FERAL: Charlotte Gainsbourg loses it in 'Antichrist.'
Lars von Trier's 'Antichrist' pits sex against nature in upside-down Eden
By Richard von Busack
The most prestigious gross-out since Irreversible, Lars von Trier's Antichrist is billed as a director's return to instinctive filmmaking. Von Trier's "Your guess is as good as mine" approach includes comments such as "I let this film flow to me instead of thinking it up."
This might be the best way to take in Antichrist, as a triple-X shocker, giving it merit for its fussy surfaces and its unquestionable power to disgust. And when von Trier (Breaking the Waves, etc.) describes Antichrist as a way back after two years of crippling depression, it seems even more critic-proof. Slamming it would be like mocking some mental patient's art-therapy project.
Calling Antichrist "misogynist" isn't fair. The man in the story (called only "He," played by Willem Dafoe) is a platitudinous artist when he's not being a meat-pestle. And the beastliness in the woman (called "She") is a response to his power plays, his pretenses of being learned and in control.
A truly misogynist film echoes Freud's guess that women don't know what they want. She (Charlotte Gainsbourg) does know. First, she wants her man; second, she wants to fuck the pain away. Von Trier gives women their due as forces of nature, even from a superstitious peasant angle: are they sorceresses, then, since they can create life? (Did von Trier cast Gainsbourg because of her resemblance to Margaret Hamilton, the Wicked Witch of the West?)
As for Antichrist's spine as a horror film, no excuse is needed. It's about the heebie-jeebies caused by nature. She and He are seen at the beginning, sexing it up vigorously in ultra-slow-motion. Their toddler ambles in, leers at the primal scene and then apparently kills himself. She falls into a big orgasm just as her child falls out the window. The dead child is named, significantly "Nick"; one clue (and we get another) that this was the young antichrist awaiting some fearful resurrection.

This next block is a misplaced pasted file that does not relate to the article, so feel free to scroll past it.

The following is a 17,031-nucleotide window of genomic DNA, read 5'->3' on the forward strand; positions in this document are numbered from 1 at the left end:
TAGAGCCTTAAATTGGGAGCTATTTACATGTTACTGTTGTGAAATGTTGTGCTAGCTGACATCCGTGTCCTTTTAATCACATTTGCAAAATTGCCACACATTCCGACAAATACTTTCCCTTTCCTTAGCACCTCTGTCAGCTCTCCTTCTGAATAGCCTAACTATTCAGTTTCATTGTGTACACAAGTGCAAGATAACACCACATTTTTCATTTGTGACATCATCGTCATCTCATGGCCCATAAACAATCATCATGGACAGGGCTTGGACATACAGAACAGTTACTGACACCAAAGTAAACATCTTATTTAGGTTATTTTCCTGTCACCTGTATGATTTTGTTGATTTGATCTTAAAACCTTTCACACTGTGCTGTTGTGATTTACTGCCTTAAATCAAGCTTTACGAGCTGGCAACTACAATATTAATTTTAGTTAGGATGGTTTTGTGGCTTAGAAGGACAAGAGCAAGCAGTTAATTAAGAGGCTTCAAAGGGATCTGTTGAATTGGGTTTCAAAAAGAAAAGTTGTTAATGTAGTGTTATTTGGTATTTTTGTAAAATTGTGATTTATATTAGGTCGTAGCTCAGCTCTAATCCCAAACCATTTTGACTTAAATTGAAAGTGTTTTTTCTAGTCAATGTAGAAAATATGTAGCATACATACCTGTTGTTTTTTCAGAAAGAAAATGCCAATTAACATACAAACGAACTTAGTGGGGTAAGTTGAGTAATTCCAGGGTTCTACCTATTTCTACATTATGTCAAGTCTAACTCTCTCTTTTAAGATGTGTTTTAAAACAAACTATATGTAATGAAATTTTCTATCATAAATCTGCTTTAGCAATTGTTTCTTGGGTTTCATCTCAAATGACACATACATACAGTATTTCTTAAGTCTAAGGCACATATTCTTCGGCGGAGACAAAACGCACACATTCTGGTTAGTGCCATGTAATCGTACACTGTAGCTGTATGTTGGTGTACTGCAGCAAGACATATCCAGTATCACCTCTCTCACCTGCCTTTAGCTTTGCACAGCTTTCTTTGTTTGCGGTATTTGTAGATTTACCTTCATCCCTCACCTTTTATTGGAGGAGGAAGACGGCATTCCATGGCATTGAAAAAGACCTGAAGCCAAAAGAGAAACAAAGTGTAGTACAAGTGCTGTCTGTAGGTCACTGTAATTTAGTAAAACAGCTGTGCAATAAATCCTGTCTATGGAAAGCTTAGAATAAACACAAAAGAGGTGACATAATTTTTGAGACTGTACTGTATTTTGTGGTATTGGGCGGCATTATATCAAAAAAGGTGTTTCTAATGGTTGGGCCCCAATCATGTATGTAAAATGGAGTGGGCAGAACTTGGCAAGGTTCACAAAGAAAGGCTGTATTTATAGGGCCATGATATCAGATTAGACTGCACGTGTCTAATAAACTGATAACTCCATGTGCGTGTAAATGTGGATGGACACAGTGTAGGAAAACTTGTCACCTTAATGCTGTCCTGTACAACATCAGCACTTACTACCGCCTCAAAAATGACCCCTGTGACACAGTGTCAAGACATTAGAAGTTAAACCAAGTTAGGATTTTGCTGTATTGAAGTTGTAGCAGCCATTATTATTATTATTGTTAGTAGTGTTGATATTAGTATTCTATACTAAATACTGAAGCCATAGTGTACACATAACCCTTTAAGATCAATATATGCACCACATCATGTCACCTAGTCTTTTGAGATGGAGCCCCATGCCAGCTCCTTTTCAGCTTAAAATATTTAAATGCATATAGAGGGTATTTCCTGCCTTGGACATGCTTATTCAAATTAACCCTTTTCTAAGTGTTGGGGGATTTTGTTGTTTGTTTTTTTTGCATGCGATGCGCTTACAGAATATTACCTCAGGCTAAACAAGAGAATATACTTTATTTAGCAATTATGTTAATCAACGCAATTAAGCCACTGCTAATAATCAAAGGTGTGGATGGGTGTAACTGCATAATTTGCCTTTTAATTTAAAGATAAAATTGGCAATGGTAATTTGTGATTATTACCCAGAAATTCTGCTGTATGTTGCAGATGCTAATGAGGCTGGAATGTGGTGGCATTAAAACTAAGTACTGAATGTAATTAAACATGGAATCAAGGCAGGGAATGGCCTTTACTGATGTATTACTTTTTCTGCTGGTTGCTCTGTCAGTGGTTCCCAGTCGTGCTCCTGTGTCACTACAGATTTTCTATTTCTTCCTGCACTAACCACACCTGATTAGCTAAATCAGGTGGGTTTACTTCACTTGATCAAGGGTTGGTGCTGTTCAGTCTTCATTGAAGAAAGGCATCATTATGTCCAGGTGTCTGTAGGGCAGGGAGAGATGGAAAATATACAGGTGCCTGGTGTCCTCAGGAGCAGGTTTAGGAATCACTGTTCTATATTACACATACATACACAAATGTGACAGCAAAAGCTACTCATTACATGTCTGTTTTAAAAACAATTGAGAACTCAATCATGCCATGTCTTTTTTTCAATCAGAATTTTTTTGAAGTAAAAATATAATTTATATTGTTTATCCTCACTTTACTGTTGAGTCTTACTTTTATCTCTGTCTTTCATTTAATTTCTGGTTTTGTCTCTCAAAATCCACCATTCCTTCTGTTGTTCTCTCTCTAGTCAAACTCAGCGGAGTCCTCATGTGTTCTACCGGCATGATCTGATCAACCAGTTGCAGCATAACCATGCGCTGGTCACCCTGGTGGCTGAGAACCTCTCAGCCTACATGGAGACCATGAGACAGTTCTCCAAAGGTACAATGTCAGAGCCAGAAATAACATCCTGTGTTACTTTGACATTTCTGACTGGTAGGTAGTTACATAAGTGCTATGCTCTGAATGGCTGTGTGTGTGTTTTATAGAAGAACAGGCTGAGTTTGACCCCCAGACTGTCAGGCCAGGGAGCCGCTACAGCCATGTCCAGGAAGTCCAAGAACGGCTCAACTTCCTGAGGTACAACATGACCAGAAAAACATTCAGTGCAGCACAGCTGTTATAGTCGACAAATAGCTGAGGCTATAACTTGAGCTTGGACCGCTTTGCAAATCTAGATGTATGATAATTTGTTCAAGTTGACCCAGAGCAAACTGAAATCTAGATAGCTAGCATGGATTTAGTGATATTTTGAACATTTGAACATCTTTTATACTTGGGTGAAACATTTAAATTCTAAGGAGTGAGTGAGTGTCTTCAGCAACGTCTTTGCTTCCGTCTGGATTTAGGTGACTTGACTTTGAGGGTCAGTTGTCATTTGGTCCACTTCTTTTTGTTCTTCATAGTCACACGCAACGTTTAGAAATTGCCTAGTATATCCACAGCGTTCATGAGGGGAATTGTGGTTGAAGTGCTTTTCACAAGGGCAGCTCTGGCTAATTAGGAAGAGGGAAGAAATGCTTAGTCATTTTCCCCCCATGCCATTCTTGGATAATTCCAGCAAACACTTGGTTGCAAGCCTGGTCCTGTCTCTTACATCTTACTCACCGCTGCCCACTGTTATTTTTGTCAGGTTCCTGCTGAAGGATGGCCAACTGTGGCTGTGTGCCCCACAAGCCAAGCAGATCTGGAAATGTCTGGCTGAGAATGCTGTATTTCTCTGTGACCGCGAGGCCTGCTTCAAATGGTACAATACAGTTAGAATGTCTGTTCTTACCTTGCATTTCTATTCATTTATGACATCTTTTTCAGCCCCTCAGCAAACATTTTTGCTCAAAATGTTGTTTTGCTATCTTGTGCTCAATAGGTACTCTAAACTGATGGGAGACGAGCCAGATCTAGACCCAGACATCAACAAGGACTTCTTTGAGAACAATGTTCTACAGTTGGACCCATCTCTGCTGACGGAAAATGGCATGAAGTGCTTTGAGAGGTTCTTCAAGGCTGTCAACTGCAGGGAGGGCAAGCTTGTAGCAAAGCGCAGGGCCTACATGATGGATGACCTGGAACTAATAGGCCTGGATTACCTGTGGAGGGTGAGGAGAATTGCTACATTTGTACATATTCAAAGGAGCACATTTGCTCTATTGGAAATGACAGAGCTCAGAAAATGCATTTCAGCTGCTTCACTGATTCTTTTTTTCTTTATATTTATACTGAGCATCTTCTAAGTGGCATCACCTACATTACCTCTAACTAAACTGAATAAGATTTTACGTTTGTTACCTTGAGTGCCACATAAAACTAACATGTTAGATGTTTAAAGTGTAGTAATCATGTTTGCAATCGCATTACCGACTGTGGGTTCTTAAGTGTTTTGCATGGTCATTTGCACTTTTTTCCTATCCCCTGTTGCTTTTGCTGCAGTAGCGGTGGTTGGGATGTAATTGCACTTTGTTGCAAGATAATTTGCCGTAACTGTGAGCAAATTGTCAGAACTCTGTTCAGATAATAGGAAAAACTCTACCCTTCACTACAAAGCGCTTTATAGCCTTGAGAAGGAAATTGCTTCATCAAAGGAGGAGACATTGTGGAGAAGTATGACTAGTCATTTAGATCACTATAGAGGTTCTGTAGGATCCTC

She stews in her own depression in a claustrophobic apartment. He decides to take up the role of grief therapist to his mate. He is apparently a psychologist, but we don't know that for sure: all we know is that He is not a doctor. The couple moves to their cabin in a dank forest. It looks troll-haunted, with white slashes of birch trees glowing in the gloom.
She hadn't wanted to come back. She had been holed up in the cabin, working on her women's-study thesis about the history of crimes against women. He had called it glib. The cabin is named, surely euphemistically, "Eden." The plot is a reversal on Genesis. Seemingly, the sex act took this unhappy couple back to Eden, where they are to be punished by nature and each other.
Her desire for sex grows. Visions of diseased, supernatural animals torment the man, which include a ludicrous, rotting talking fox, whose two-word growl, "Chaos reigns," could be the title of the next Spinal Tap album. Things having got as sexual as they can, terrible violence breaks out.
For no good reason, von Trier marks his film out with episodes—is there a better way to shake an audience out of a mood of horror? But are we supposed to be horrified, or are we supposed to think of this as an intellectual exercise with nut-busting and mutilation? Von Trier comes up with downy, glossy images and then frames them, freezes them down.
Von Trier's beefing against the fecundity of nature, signified by the pelting of acorns on "Eden's" roof, can't be taken seriously. It's like describing that scene in The Wizard of Oz where the trees throw their apples as a symbol of nature against man. We get so many movies made by people who seemed never to have set foot outside of a movie theater, and von Trier is just another one; thanks to digitizing, this wilderness is really as composed as an English country garden. The thesis could use an argument: such as William Blake's line that "the lust of the goat is the glory of God."
What makes Antichrist so frustrating is that it has effective horror moments, such as the Lovecraftian passage of He discovering three new constellations in the night sky. David Lynch has had more success in filming this dream-journal-type material and making it terrifying. When von Trier mentions that Antichrist inspiration came from August Strindberg, he lets us know why this film looks overcooked even if it was underanalyzed.
'Antichrist' opens on Friday, Oct. 30, at the Smith Rafael Film Center, 1118 Fourth St., San Rafael. 415.3454.1222.
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